Learn how to spot suspicious emails
Think before you open
Don't open an email attachment, even if it appears to be from a friend or co-worker, unless you're expecting it or you’re absolutely sure you know what it contains.
Watch out for email subject lines or emails with a generic message like "check this out" or "thought you'd be interested in this." Make sure you know who sent the email before you open an attachment or click any links.
Set up free Account Alerts
We're always looking for ways to help you keep your accounts safe. Free Account Alerts are a great way to keep track of your finances to detect withdrawals you didn’t authorize or other suspicious account activity. You can sign up to get all types of alerts by text, phone or email. Set up Account Alerts
Get paperless statements
Paperless statements are an easy way to stay clutter-free and avoid losing statements in the mail. If you go paperless, you’ll get an email alerting you that a new statement is available on chase.com. You can see these statements anytime, from virtually anywhere. Go paperless now
Look over your credit reports
At least once a year, read through your credit reports carefully. You can request a free annual credit report from each of the 3 national credit reporting agencies, even if you don’t suspect any unauthorized activity on your account.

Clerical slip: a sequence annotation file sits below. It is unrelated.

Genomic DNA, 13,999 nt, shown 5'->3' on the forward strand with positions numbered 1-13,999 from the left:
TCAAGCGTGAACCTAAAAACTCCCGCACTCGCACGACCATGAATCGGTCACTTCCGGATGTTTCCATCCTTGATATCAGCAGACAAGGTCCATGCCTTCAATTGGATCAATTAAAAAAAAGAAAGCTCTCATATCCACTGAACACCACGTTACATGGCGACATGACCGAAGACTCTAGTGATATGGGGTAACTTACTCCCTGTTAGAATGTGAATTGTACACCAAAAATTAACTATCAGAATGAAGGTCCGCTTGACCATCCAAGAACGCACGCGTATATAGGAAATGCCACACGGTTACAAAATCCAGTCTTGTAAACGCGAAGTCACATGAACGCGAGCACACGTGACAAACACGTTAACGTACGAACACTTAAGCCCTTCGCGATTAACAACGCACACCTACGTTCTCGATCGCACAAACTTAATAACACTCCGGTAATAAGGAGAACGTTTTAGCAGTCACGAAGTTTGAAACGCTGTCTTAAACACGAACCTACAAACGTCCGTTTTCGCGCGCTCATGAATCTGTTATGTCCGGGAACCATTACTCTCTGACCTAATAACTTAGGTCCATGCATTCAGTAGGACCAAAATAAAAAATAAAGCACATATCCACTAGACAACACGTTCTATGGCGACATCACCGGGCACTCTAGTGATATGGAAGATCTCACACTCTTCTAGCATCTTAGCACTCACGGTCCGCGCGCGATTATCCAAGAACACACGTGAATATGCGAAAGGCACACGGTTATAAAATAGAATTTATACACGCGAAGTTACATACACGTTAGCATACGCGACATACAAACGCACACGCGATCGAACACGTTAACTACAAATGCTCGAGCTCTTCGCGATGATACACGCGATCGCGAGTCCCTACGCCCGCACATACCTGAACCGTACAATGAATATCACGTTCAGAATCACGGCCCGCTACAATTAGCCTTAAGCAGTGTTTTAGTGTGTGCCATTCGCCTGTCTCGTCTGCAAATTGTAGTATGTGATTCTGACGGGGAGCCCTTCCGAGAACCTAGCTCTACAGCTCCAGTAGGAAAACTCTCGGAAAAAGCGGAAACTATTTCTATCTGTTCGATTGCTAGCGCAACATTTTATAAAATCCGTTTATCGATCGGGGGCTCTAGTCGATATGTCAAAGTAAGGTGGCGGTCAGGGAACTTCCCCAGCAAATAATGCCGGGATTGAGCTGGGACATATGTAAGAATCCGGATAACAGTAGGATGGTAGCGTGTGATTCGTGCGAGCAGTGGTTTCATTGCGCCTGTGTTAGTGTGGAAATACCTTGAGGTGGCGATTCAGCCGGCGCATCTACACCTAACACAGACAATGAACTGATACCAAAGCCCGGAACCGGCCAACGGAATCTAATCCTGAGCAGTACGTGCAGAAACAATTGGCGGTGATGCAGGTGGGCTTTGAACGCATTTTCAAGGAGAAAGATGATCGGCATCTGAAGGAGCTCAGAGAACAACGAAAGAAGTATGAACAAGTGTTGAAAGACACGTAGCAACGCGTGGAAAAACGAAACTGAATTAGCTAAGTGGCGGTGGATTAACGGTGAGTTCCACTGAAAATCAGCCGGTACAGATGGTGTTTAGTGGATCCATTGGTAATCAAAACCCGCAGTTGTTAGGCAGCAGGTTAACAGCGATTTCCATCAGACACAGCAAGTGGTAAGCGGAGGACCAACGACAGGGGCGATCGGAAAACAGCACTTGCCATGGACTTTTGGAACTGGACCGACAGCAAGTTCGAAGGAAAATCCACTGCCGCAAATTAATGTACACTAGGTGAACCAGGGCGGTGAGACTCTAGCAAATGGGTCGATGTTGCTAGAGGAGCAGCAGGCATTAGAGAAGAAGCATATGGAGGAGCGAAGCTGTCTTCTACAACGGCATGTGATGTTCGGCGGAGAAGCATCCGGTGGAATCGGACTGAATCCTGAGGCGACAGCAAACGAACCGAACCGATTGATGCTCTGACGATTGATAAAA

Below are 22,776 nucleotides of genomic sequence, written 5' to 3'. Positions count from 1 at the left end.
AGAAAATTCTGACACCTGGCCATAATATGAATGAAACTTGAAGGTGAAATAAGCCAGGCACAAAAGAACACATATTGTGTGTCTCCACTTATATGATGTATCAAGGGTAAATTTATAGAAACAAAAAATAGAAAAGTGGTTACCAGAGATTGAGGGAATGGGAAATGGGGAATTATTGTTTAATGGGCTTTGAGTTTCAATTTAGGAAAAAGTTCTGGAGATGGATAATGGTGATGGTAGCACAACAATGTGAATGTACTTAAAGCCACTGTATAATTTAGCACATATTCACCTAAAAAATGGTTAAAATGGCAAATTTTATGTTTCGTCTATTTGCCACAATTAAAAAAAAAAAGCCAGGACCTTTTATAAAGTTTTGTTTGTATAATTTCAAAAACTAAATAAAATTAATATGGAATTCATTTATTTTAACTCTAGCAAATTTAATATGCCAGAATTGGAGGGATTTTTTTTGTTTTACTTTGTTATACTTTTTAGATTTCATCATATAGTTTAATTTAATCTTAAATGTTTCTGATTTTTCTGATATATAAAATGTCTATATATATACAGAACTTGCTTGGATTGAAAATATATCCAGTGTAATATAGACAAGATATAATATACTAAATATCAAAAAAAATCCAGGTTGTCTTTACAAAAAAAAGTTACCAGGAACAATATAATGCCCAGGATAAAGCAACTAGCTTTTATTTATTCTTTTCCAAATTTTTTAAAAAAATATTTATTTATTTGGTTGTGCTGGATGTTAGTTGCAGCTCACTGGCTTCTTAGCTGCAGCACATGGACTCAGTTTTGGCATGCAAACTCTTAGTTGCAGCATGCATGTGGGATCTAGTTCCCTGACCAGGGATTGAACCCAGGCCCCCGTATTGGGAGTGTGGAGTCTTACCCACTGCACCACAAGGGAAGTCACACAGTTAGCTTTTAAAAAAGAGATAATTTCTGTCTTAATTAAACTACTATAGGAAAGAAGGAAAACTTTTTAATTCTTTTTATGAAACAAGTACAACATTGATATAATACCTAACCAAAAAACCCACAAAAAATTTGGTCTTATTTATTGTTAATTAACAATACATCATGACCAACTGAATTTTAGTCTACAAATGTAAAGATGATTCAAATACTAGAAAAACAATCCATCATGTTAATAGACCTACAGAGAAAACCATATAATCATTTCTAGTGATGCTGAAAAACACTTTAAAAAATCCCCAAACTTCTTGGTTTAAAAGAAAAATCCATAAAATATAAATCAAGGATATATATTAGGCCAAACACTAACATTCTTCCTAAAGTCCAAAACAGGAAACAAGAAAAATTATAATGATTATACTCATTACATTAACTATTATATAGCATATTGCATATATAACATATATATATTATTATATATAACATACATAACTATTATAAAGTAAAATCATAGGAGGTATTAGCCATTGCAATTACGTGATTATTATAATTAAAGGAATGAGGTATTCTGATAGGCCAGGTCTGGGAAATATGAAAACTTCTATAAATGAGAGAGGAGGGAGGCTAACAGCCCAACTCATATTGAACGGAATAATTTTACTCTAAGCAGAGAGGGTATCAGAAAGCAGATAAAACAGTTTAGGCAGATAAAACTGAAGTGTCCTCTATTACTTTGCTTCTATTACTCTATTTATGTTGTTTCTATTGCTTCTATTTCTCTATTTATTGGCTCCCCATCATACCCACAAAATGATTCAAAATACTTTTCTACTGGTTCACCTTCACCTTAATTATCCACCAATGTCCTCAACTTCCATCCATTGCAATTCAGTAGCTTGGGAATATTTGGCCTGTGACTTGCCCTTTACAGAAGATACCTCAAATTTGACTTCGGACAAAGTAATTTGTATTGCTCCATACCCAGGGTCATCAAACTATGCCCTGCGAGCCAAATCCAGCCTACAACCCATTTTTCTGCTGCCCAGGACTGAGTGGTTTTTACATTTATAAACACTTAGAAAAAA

For your free annual report, go to AnnualCreditReport.com or call 1-877-FACTACT (1-877-322-8228). Or, request the reports directly from each agency:
- Equifax: 1-800-525-6285
- Experian: 1-888-397-3742
- TransUnion: 1-800-680-7289
Look out for credit inquiries from unfamiliar companies, accounts you never opened and unexplained debts. This can be a warning sign of fraud or identity theft.
Protect your equipment
Install anti-virus and firewall software on your computer and keep it up to date.
Be cautious about offers for free anti-virus software; make sure you get your software from a reputable company. Look for anti-virus software that scans incoming communications and files for viruses, removes or quarantines viruses and updates automatically.
A firewall is software or hardware designed to block unauthorized access to your computer. It's especially important to run a firewall if you have a cable modem or DSL line or other broadband connection, because they’re targeted often. Many current operating systems come with a built-in firewall, which you have to turn on.
Safeguard your business
If you own a business, it's important to:
- Maintain appropriate internal controls, including separation of duties. For example, be sure that the people who reconcile accounts are different than the people who make payments.
- Periodically assess your risk and evaluate your internal controls, including reviewing your users and the permissions you give them. Your system administrator can establish user permissions and online transaction limits for each of your users.
- Regularly check your transactions and statements for any unauthorized activity. We post your transaction details on Chase Commercial Online so you can monitor and control them—including transactions that originate online and through other channels, such as checks you've written or withdrawals you've made.
- Take advantage of our online Positive Pay and Reverse Positive Pay Services to help you monitor and control checks clearing against your accounts.
- Customize your Account Alerts so you’ll get notified when certain account activity takes place.